- ItemIdentifying flood and drought events using a 500-year reconstruction of rainfall in the Australian subtropics as determined from hoop pine (Araucaria cunninghamii) tree rings(Science Council of Japan, Japan Association for Quaternary Research, and International Union for Quaternary Research, 2015-07-01) Haines, HA; English, NB; Olley, JM; Hua, Q; Heijnis, H; Palmer, JGSubtropical Australia is highly susceptible to extreme events like the catastrophic floods that occurred in Southeast Queensland (SEQ) in 2011. This event was suggested to be a 1 in 1000 year flood, however, preliminary research of past flood deposits has indicated that a similar sized event occurred about 200 years ago. Our understanding of the past frequency of these types of events is limited because there are few long-term climate records available for this region. Historical precipitation records extend back to the 19th century, which is not of a sufficient duration to understand extreme event frequencies. Other annual proxy methods of rainfall reconstruction are needed to better understand the flood and drought history of this area. Tree rings provide an annual record of past conditions based on a single environmental variable that is limiting tree growth. Here we present the first long-term (>150 years) Australian subtropical tree ring reconstruction of rainfall from Lamington National Park, a natural area of rainforest on the southern boundary of SEQ. Hoop Pine (Araucaria cunninghamii) trees were used as they are one of the longest lived tree species in subtropical Australia, they grow in response to precipitation conditions, and they put on a visible annual ring that can be measured. This record was developed using a multi-technique approach where traditional ring width measuring, X-ray densitrometry, and radiocarbon dating were combined to create a robust chronology that was then used to reconstruct rainfall. Years with major rainfall events are confirmed through Calcium and Strontium signals identified in the tree rings using ITRAX XRF trace elements. Climate conditions for years with known flood and drought events were then compared to our reconstruction to identify potential extreme events in SEQ beyond the period of instrumental record. The methodology, results, and future directions of this research will be discussed.
- ItemThe use of multiple dendrochronological techniques to develop a 200-year drought record for subtropical Southeast Queensland, Australia(European Geosciences Union (EGU), 2020-05-04) Haines, HA; Palmer, JG; English, NB; Hua, Q; Gadd, PS; Kemp, J; Olley, JMIn Australia the majority of tropical and subtropical regions lack any long-term (multi-decadal to centennial scale) instrumental climate records highlighting a need for alternatives such as proxy climate reconstructions. Despite this need, only a limited number of terrestrial proxy sources are available. Tree-rings provide one of the few options for climate reconstructions yet very little dendrochronological investigation has been undertaken as early assessments of tropical Australian species in the 1970s and 1980s indicated most species had short life-spans, poorly preserved timbers, or were compromised by having many ring anomalies. There has also been limited effort into understanding the growth-climate relationships of these trees with only a few studies undertaken targeting specific species that have unfortunately been heavily cleared from the region (eg. Toona ciliata). One exception noted in the early species assessment suggested that trees in the Araucariaceae family, a common tree family along the tropical Australian east coast, is longer lived than many other species in the region, contains growth rings which are annual in nature, and grows in response to climatic conditions. Here we describe the results from a stand of Araucaria cunninghamii trees located in Lamington National Park, a World Heritage listed rainforest in subtropical Southeast Queensland, Australia (a region known for experiencing extreme hydroclimatic events). Our assessment discovered the presence of false, faint, locally absent, and pinching rings. By combining traditional dendrochronological analysis (eg. crossdating) with more recent techniques such as age validation by bomb-pulse radiocarbon dating and tree-ring density analysis, a robust ring-width chronology from 1805-2014 was developed. Dendrometers installed on four trees at the Lamington site confirmed that tree growth was annual and that moisture sensitivity was driving growth. Further growth-climate analysis indicated that the strongest correlation to the tree-ring chronology was specifically related to drought conditions in the region. The strength of this response was compared to both local and regional spatial areas and to drought indices such as the self-calibrating Palmer Drought Severity Index (scPDSI), the Standardized Precipitation Evaporation Index (SPEI), and the long-term drought conditions shown by the Australian and New Zealand Drought Atlas (ANZDA). The combined analysis led to the development of a 200-year drought reconstruction for the region and demonstrates influences from both the El Niño Southern Oscillation (ENSO) and the Interdecadal Pacific Oscillation (IPO). © Author(s) 2020. This work is distributed under the Creative Commons Attribution 4.0 License.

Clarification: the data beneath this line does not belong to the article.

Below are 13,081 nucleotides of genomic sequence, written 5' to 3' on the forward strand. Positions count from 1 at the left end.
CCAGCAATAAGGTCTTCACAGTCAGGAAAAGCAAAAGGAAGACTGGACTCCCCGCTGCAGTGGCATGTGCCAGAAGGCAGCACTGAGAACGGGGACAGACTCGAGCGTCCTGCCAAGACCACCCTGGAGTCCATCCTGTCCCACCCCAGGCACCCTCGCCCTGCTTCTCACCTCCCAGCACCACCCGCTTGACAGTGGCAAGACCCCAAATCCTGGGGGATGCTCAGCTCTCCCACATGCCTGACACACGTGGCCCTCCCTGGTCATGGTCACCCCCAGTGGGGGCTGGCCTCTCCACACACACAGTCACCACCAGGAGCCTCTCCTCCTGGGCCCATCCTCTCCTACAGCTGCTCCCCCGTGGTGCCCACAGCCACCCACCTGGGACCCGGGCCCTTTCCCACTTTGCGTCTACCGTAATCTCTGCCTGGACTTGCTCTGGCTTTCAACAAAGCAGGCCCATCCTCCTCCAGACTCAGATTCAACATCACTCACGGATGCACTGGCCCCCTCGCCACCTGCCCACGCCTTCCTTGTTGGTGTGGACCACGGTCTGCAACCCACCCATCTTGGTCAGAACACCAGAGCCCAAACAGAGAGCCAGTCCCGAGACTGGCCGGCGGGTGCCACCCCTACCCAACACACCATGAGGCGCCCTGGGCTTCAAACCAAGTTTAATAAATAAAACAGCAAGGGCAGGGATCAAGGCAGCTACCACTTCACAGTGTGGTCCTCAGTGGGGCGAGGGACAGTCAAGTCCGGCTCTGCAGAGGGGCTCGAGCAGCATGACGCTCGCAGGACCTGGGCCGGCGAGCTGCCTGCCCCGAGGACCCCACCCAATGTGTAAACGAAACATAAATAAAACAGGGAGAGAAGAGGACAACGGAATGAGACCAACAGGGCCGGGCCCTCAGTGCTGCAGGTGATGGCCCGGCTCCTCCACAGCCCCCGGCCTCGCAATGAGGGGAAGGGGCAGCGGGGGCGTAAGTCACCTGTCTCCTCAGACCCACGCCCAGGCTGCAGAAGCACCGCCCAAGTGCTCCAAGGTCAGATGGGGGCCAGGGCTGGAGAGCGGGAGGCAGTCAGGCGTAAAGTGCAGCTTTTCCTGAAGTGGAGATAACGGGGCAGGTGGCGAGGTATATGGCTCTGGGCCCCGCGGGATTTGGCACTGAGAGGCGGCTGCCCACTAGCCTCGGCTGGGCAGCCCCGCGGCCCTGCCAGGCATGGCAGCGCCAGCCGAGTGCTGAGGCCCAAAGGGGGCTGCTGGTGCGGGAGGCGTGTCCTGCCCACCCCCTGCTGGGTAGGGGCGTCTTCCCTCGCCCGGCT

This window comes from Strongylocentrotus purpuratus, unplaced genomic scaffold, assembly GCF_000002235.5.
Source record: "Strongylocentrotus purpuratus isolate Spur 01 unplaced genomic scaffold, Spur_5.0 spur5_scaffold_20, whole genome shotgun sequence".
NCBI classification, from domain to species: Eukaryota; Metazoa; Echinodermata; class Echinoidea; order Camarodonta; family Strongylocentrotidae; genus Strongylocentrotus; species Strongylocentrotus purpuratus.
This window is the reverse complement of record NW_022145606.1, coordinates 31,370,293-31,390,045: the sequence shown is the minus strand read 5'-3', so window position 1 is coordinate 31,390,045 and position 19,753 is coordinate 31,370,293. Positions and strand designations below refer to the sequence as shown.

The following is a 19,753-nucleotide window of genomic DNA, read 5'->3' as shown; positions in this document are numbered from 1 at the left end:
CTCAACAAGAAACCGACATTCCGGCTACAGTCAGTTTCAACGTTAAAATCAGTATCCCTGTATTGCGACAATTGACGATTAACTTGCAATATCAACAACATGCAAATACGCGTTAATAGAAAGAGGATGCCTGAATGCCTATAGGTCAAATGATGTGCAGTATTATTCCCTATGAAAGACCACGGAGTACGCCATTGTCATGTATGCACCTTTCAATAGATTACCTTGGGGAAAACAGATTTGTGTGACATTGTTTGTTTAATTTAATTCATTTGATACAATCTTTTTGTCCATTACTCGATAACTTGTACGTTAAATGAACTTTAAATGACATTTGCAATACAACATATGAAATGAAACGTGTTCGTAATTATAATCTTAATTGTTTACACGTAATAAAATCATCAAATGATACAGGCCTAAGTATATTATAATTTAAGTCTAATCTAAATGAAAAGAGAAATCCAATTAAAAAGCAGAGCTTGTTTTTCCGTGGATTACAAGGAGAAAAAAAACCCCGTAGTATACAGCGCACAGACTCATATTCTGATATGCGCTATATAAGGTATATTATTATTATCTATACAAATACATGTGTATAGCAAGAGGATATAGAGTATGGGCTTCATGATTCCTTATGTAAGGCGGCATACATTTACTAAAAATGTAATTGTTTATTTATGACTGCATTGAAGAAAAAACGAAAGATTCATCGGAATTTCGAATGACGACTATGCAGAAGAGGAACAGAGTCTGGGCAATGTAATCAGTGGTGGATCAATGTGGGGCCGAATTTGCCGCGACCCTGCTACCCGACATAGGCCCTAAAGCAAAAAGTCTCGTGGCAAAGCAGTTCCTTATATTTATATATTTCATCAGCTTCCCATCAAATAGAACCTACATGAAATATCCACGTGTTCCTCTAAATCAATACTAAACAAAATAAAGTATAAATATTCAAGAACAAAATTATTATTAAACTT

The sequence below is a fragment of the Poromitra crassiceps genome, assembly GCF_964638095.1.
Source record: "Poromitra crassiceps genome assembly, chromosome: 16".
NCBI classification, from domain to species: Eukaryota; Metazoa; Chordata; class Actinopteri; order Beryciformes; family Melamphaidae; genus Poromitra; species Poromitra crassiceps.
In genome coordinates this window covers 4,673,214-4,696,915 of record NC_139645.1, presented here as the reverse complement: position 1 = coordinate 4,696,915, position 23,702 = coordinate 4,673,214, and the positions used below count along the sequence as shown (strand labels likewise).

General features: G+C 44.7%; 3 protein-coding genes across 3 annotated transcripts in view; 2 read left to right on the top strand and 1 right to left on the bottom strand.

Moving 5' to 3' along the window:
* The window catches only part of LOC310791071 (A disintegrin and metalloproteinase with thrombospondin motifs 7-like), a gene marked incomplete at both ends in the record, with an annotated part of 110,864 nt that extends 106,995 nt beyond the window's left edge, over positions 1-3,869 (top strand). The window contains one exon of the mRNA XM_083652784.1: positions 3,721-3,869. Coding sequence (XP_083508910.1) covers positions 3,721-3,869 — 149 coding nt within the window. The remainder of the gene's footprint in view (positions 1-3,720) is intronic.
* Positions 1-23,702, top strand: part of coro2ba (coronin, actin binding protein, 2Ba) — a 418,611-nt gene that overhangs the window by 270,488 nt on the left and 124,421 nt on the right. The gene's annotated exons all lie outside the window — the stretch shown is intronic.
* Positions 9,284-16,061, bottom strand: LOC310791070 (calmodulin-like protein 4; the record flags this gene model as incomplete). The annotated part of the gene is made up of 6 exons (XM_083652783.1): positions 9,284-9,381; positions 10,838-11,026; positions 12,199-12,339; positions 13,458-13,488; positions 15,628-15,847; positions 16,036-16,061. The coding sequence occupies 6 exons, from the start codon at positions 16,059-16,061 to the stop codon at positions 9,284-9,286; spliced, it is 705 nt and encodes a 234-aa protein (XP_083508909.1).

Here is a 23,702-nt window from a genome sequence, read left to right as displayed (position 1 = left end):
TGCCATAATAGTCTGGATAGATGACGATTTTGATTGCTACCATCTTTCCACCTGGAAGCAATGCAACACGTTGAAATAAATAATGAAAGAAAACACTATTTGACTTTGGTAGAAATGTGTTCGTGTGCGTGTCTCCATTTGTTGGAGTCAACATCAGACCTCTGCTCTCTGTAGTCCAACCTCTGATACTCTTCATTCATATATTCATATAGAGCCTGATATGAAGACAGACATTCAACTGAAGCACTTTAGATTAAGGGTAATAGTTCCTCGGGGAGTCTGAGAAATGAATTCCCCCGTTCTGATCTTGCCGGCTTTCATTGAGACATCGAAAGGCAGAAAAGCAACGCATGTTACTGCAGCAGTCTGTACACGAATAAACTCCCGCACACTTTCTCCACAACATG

- ItemUsing stable isotopes and radiocarbon to extract climate information from grey mangroves with non-annual growth rings(Australian Nuclear Science and Technology Organisation, 2021-11-17) Goodwin, MJ; Verdon-Kidd, DC; Hua, Q; English, NB; Haines, HA; Allen, KJHydroclimate variability in Australia is not well understood prior to the commencement of instrumental climate records in the mid-20th Century. Instrumental climate records can be extended further back in time using proxy data obtained from annual ring forming trees using dendrochronology. However, aside from several exceptions (e.g., Callitris spp.), suitable trees are rare in mainland Australia. Novel techniques such as bomb-pulse radiocarbon dating and stable isotope analysis have made it possible to obtain climate information from trees that do not form annual growth rings. Grey mangroves (Avicennia marina) are the most common mangrove species in NSW, but their growth layers are non-annual. However, grey mangroves are highly sensitive to climate-related variation in freshwater availability and soil salinity. In this study we demonstrate that radiocarbon-based time series of δ18O and δ13C measured from grey mangroves can be used as hydroclimate proxies. Four grey mangrove stem sections were sampled from dead mangrove trees in the Myall and Hunter River estuaries in NSW, Australia in 2018 and analysed layer-by-layer for δ18O and δ13C using isotope ratio mass spectrometry. Four of the growth layers in each stem including the pith, the outermost layer and two other layers spaced evenly along the selected measurement radius were dated using bomb-pulse radiocarbon dating. A simple age / growth model was prepared for each stem assuming linear growth between the dated layers. Age estimates for all growth layers were truncated to integer calendar years allowing isotope data from the four stems to be averaged into composite δ18O and δ13C series covering the 1962-2016 period. The composite δ18O and δ13C time series were then assessed for similarity with a range of relevant climate variables using Spearman correlation analysis. Significant correlations were found between δ18O and rainfall, days rain, sea level, vapour pressure, Palmer Drought Severity Index (PDSI) and the El Niño Southern Oscillation (ENSO). Grey mangrove δ18O values appear to reflect the relative proportions of assimilated sea water (δ18O ≈ 0‰ VSMOW) and 18O-depleted fresh water entering mangrove wetlands as rainfall and runoff. Higher δ18O values were observed during known droughts in the 1960’s and during the millennium drought, whilst lower δ18O values occurred at the same time as La Niña events in 2010-12, 2007-08, 1998-2001, 1988-89 and 1973-76. The composite δ13C series was positively correlated with temperature, vapour pressure and evapotranspiration, suggesting that grey mangrove δ13C values were primarily influenced by atmospheric moisture demand. The most significant positive δ13C peak occurred at the same time as the intense El Niño drought of 1982/83, and the most significant negative δ13C peak occurred at the same time as the La Niña of 2010-12 that was the wettest 24-month period on record in Australia. These results demonstrate that stable carbon and oxygen isotope ratios in grey mangroves yield valuable hydroclimate information. Grey mangroves can live for up to 800 years, are widespread along northern Australian and tropical coastlines and could provide important information regarding pre-instrumental climate in regions currently lacking highresolution centennial scale climate proxy records. © The Authors